The Bohra clergy is organized much like a Fatimid government-in-exile, although the exile is one of time rather than geography. The spiritual leader of the Dawoodi Bohra community is called Da'i al-Mutlaq (Arabic: داعي المطلق‎),who serves as the earthly representative of the imam during the period of his seclusion. Succession to this office is determined by nass: each da’i, inspired and guided by the hidden Imam, appoints his own successor.[22] As the time for the seclusion neared, the 20th Imam Mansur al-Amir bi ahkamillah instructed his grand emissary, Sayyida Arwa binte Ahmad, the queen of Yemen, to vest in the office of al-Dai al mutlaq, the vicegerency of the Imam when the Imam enters seclusion.[23] The first Dai Zoeb bin Musa al-Wadi’i was appointed in 532/1138 in Yemen. The Current Da'i-al-Mutlaq is Dr Mufaddal Saifuddin as he was appointed as the 53rd Dai-al-Mutlaq by his father, Dr Mohammed Burhanudin on a worldwide shown live-relay.[24]

Many of Dawoodi Bohra Dais belongs to family of Moulai Fakhruddin, Hakimuddin, Khanji Pheer and, lukmanji. Many also have links with Mohammad Rasulullah family as indicated in the family trees (right).[25]

Qardhan Hasana

Islam prohibits Riba (Usury) and interest; Dawoodi Bohras follow the principle of Qardhan hasana (interest-free loans). Numerous Qardhan Hasana fund schemes have been established, many working at the local jamaat level and others working at a national level in various countries. The funds are generated from contributions of individual members but the bulk amount comes from the Da'i-al-Mutlaq. (In 2014, Syedna Mufaddal Saifuddin donated more than Rs. 103.50 crore (Rs. 1.035 billion).[26]

Mithaq

The central rite of passage for Bohras is mithaq, the only major ritual unique to the denomination. This ceremony, obligatory for every Bohra who wishes to be part of the community, is a covenant between the believer and God, effected through his representative on earth. In addition to spelling out the duties a believer owes to Allah, it includes an oath of allegiance: a vow to accept the spiritual guidance of Syedna wholeheartedly and without reservation.

The mithaq oath is first taken at whatever age a child is deemed to have reached maturity: most commonly, thirteen years for girls, fourteen or fifteen for boys. During early puberty, a child will be brought by his or her parents for an interview with the local amil. The amil asks the youth a series of questions about the Bohra faith, and only after providing adequate answers will the child be accepted for mithaq.

On the eighteenth day of the Islamic month of zyl-Hajj, every Bohra congregation renews its mithaq vows together. The ceremony takes place on this date because (Shi’a tradition holds) it was on the eighteenth of zyl Hajj in the year 23 A.H. that the Prophet Muhammad and his son-in-law All received an oath of mithaq from 70,000 Muslims at Ghadir Khumm on the road from Mecca to Medina. The oath is said to hearken back to a verse from the Qur’an: “God purchased from all the faithful their souls and their property in consideration of Paradise.”[27]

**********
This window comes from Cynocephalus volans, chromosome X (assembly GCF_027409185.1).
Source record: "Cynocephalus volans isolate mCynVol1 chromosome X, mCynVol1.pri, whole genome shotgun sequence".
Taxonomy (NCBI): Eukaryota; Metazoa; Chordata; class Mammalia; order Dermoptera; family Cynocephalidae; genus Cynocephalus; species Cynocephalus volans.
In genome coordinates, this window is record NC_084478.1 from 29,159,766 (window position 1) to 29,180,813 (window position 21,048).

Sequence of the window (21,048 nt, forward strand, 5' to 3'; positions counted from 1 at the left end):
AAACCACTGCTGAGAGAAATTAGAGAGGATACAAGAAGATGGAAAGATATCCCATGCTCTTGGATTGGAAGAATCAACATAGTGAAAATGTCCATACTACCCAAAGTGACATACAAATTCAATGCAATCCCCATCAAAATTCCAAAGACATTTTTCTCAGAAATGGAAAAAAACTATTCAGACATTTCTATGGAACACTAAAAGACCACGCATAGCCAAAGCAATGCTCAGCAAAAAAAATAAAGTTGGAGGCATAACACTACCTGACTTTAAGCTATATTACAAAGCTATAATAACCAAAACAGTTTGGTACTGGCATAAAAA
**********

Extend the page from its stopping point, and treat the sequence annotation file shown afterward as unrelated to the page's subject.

Calendar

The Dawoodi Bohra retain the Fatimid-era Tabular Islamic calendar,[28] which they believe matches perfectly with the lunar cycle, not requiring any correction. In this calendar, the lunar year has 354 days. Their odd-numbered months have 29 days and the even-numbered months have 30 days, except in a leap year when the 12th and final month has 30 days.[29] This is in contrast with other Muslim communities, which base the beginnings of specific Islamic months on sightings of the moon crescent.

Office and administration

The office of the Da'i al-Mutlaq, known as Dawat–e-Hadiyah, is central to secular and religious affairs among Dawoodi Bohras. The present office is in Badri Mahal, Mumbai, which is represented by Jamaat Committees in all the cities with significant numbers of Dawoodi Bohra members. The Aamil is the president of the local Jamaat committee in his respective city. He is appointed by the Dawat–e-Hadiyah, with the permission of the Dai al Mutlaq.

There are several sub committees and trusts under the Jamaat committee, looking after different aspects of Dawoodi Bohra administration.

The Dawoodi Bohras, being Ismailis and thus Jafaris, are signatories the Amman Message.[30]

Demographics and culture

Yemeni Dawoodi Bohra at his coffee plantation

The worldwide number of Dawoodi Bohras is estimated at just over one million.[31] The majority of adherents reside in Gujarat state in India and the city of Karachi, Pakistan. There are also significant diaspora populations in Europe, North America, the Far East and East Africa.[18]

Name and etymology

The word Bohra comes from the Gujarati word 'vohrvu' (to trade), in reference to their traditional occupation.[32][33] The term Dawoodi comes from the support given to Dawood Bin Qutubshah during a schism that the community faced in 1592 when there was a leadership dispute.